numpy.polyder

numpy.polyadd

# numpy.polyint¶

numpy.polyint(p, m=1, k=None)[source]

Return an antiderivative (indefinite integral) of a polynomial.

The returned order m antiderivative P of polynomial p satisfies \frac{d^m}{dx^m}P(x) = p(x) and is defined up to m - 1 integration constants k. The constants determine the low-order polynomial part

\frac{k_{m-1}}{0!} x^0 + \ldots + \frac{k_0}{(m-1)!}x^{m-1}

of P so that P^{(j)}(0) = k_{m-j-1}.

Parameters: p : array_like or poly1d Polynomial to differentiate. A sequence is interpreted as polynomial coefficients, see poly1d. m : int, optional Order of the antiderivative. (Default: 1) k : list of m scalars or scalar, optional Integration constants. They are given in the order of integration: those corresponding to highest-order terms come first. If None (default), all constants are assumed to be zero. If m = 1, a single scalar can be given instead of a list.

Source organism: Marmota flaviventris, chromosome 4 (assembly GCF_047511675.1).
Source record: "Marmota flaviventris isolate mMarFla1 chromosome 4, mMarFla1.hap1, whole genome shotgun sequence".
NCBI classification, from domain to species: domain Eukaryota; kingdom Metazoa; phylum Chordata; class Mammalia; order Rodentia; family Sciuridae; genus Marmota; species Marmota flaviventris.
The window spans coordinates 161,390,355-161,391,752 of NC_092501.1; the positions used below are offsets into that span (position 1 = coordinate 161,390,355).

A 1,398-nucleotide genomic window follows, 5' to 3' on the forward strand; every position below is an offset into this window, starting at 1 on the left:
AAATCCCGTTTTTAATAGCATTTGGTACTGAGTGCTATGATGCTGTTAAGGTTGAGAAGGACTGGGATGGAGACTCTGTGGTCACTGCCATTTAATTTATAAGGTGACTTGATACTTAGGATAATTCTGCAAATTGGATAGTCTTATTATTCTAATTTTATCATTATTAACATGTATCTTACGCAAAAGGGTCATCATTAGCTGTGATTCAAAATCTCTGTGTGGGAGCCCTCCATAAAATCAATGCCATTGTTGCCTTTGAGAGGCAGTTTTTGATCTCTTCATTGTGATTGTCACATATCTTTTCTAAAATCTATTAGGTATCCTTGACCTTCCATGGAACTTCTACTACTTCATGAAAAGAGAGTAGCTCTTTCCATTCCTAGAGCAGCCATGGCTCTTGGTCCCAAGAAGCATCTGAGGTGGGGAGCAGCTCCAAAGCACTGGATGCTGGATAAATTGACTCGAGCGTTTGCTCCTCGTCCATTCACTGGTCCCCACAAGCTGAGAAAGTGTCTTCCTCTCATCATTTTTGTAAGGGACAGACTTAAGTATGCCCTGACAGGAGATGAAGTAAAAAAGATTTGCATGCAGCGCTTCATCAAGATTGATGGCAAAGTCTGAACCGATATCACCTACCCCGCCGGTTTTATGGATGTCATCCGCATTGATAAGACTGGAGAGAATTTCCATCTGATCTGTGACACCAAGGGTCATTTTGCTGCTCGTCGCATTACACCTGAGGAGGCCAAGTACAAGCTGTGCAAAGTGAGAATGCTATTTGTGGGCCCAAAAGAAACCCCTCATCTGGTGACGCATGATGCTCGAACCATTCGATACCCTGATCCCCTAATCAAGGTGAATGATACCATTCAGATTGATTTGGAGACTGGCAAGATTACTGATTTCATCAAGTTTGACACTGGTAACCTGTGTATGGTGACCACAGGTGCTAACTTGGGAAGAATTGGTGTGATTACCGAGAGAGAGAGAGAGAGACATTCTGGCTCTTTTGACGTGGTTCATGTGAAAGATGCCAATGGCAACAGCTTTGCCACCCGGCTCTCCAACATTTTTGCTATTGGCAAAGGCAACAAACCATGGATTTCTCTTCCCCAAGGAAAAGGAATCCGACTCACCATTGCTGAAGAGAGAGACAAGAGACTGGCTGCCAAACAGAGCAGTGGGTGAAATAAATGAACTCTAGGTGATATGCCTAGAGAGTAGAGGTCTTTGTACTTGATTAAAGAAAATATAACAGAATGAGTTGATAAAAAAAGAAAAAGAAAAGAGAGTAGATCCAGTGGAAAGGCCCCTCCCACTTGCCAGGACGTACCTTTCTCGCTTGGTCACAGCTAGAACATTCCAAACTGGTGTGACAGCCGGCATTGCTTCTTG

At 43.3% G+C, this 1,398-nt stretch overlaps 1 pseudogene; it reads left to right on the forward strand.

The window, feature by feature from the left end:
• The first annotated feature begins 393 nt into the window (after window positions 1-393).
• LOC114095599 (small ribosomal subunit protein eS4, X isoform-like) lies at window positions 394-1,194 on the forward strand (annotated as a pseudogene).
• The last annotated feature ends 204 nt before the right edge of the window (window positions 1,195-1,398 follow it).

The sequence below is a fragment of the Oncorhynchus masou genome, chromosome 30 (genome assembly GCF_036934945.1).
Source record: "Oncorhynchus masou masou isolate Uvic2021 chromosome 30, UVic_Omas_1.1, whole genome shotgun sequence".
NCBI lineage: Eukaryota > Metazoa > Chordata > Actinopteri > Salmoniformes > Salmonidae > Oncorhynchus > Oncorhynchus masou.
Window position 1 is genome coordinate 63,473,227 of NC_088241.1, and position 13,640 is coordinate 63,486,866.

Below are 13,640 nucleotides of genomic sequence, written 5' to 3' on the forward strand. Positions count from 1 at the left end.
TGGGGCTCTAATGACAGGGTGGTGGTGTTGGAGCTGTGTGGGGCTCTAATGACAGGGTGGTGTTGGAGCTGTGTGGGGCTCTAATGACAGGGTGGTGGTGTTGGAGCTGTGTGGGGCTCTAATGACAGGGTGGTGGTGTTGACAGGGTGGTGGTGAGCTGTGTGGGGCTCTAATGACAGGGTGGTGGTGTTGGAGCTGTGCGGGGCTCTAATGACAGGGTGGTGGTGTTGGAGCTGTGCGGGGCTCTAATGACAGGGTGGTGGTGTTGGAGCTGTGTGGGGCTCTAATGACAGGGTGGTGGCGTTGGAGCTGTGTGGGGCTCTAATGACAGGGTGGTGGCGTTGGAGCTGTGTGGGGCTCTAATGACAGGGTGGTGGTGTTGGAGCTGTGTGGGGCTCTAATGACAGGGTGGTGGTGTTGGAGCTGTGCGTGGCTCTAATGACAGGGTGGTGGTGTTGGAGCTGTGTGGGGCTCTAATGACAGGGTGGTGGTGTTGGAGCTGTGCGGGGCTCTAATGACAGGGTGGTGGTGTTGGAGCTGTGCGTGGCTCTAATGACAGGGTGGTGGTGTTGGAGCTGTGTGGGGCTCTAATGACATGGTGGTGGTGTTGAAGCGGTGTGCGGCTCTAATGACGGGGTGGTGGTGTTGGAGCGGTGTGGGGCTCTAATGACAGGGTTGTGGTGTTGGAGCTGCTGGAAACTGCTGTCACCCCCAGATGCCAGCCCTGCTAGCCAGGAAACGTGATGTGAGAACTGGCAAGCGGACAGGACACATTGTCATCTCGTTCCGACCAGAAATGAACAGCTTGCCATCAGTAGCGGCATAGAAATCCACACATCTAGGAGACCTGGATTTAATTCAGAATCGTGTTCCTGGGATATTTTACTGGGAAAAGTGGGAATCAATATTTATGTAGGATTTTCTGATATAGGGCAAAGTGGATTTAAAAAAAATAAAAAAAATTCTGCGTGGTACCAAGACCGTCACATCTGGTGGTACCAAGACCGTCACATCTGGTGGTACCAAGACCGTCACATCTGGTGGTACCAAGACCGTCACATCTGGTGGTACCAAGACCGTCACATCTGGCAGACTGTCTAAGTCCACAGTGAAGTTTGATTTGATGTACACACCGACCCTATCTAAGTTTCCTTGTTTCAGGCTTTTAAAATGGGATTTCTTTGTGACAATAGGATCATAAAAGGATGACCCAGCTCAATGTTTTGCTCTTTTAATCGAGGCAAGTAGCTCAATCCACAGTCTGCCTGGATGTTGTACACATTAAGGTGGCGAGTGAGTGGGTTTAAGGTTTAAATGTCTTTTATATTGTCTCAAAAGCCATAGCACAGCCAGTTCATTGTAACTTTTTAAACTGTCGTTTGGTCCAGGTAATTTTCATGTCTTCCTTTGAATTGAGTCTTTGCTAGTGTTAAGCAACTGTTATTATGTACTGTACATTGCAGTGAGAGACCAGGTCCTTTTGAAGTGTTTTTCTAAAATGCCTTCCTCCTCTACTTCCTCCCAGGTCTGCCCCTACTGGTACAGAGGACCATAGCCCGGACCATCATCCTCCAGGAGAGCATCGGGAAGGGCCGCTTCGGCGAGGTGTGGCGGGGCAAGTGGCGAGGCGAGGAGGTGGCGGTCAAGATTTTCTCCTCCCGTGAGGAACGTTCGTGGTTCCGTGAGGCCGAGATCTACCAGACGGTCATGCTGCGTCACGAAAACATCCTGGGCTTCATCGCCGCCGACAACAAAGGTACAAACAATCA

See also

polyder
derivative of a polynomial
poly1d.integ
equivalent method

Examples

The defining property of the antiderivative:

>>> p = np.poly1d([1,1,1])
>>> P = np.polyint(p)
>>> P
poly1d([ 0.33333333,  0.5       ,  1.        ,  0.        ])
>>> np.polyder(P) == p
True


The integration constants default to zero, but can be specified:

>>> P = np.polyint(p, 3)
>>> P(0)
0.0
>>> np.polyder(P)(0)
0.0
>>> np.polyder(P, 2)(0)
0.0
>>> P = np.polyint(p, 3, k=[6,5,3])
>>> P
poly1d([ 0.01666667,  0.04166667,  0.16666667,  3. ,  5. ,  3. ])


Note that 3 = 6 / 2!, and that the constants are given in the order of integrations. Constant of the highest-order polynomial term comes first:

>>> np.polyder(P, 2)(0)
6.0
>>> np.polyder(P, 1)(0)
5.0
>>> P(0)
3.0